Carrie, recovered and back on the job, finds out that her instincts were spot-on when the Agency somehow gets a copy of Brody’s suicide video. Estes never apologizes to Mathison or admits he messed up, instead he wants to use Brody as a double-agent to take down Abu Nazir. If he does that and resigns his Congressional seat, the United States will decline to press charges and he’ll be a free man.
Brody and Carrie start heating up again as Nick realizes his marriage to Jessica’s over, she fell in love with Mike while imprisoned and he’d assumed the role of the dad in the family. Brody tries to get Abu Nazir into a situation that will result in his downfall, but the Middle Eastern War Lord figures things out and comes to the United States.
Abu Nazir captures Carrie, but then lets her go, after Brody agrees to kill the Vice President. Walden has a severe heart condition and Brody exacerbates it, takes his meds away and refuses to let the front-runner to become the next President of the United States call 911 and he dies on the carpet of his office. Carrie returns to the warehouse that held her with a SWAT Team, Abu Nazir steps out of the shadows and looks like he’s reaching into his robe and gets gunned down immediately.
With nobody aware of his role in Walden’s death, Brody’s off the hook and a free man. He and Carrie decide to leave the country adopt new identities and start life over again. However, first there’s the memorial service at CIA Headquarters they both need to attend, but they leave early as Estes’ eulogizes his former boss at the Agency.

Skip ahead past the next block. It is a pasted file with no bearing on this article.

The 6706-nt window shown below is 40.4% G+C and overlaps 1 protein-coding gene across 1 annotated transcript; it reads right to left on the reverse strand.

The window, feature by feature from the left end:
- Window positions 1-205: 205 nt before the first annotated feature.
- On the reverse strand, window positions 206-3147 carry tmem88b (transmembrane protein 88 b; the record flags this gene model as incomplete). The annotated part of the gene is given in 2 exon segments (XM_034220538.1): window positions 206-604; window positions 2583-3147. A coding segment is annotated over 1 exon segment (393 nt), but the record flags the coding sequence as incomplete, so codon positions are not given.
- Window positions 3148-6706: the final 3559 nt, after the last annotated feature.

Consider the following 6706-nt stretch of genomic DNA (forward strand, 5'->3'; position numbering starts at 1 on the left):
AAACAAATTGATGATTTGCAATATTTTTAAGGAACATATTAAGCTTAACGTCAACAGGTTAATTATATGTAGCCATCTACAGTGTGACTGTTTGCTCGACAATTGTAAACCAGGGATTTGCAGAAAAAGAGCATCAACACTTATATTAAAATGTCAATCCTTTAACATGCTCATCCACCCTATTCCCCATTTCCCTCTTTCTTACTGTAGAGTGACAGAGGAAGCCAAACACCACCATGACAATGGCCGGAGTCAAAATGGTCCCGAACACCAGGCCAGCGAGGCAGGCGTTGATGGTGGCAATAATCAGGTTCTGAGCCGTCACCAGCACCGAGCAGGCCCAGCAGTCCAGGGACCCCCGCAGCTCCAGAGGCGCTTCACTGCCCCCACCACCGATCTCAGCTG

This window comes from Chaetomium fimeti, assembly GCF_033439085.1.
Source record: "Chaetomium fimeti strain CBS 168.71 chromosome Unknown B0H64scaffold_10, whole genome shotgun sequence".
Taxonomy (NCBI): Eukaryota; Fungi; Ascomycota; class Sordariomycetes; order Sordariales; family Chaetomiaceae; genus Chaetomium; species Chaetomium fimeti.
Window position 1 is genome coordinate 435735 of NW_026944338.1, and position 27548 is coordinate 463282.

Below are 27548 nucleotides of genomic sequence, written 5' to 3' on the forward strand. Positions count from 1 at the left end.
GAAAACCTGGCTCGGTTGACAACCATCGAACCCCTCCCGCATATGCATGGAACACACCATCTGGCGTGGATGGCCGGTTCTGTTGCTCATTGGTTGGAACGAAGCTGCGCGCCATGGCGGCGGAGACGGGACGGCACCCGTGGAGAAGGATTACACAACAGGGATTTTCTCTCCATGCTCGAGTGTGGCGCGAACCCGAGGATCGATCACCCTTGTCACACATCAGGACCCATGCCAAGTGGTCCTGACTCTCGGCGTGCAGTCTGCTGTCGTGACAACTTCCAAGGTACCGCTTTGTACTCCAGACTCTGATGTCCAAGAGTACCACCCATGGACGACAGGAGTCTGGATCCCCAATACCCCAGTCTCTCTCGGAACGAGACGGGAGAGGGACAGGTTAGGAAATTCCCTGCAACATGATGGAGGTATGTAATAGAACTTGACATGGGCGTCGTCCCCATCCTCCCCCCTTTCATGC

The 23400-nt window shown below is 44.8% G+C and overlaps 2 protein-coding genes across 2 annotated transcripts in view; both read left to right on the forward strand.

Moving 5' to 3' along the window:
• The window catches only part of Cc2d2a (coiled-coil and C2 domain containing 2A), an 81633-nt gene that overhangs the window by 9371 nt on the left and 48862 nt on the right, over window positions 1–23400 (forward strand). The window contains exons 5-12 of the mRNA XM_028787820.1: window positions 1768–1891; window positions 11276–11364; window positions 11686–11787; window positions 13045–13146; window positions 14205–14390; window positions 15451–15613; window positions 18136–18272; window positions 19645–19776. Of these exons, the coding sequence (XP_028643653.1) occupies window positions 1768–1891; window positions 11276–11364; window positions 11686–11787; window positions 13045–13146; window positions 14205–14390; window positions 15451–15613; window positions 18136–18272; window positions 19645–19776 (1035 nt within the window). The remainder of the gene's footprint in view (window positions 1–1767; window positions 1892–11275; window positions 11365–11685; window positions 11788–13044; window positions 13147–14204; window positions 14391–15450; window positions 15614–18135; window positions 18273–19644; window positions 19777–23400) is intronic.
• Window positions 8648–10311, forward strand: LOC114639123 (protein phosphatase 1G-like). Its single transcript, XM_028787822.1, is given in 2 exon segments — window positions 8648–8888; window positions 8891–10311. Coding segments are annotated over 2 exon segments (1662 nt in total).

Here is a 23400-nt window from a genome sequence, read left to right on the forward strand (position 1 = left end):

They head back to Carrie’s office to celebrate and discuss the future when Nick notices, someone moved his SUV from the parking lot to right in front of CIA Headquarters, while they are realizing what’s happened, the vehicle explodes destroying the chapel with all inside. The bombing was Abu Nazir getting revenge from beyond the grave on Brody. Saul, out of the country on Agency business, rushes back to Washington to become acting Director of the CIA.
All the evidence points to Brody, although he wasn’t involved and to make matters worse, the tape of his goodbye speech before sacrificing himself to kill Walden surfaces on TV. Claire and Brody’s plans for a new life together gone, she gets him to the Canadian border and he turns into a fugitive eluding authorities as season two concludes.
Season Three: Congress and the Senate want answers on the bombing of the CIA building and one Senator Andrew Lockhart’s getting lots of face time on the tube. Acting Director Saul Berenson throws the blame on Brody and seemingly throws Mathison under the bus, telling Congressional Committees, broadcast live on national TV that Carrie had an affair with Brody and she’s bipolar and a history of staying off her meds. Mathison gets into a debate one on one with Lockhart, as she addressed his committee and comes out looking bad. Operative Peter Quinn, (Rupert Friend) who joined the team during the second season, can’t understand while this avalanche of manure’s falling on Carrie’s head. She’s even involuntarily hospitalized spending a stint in the psychiatric ward.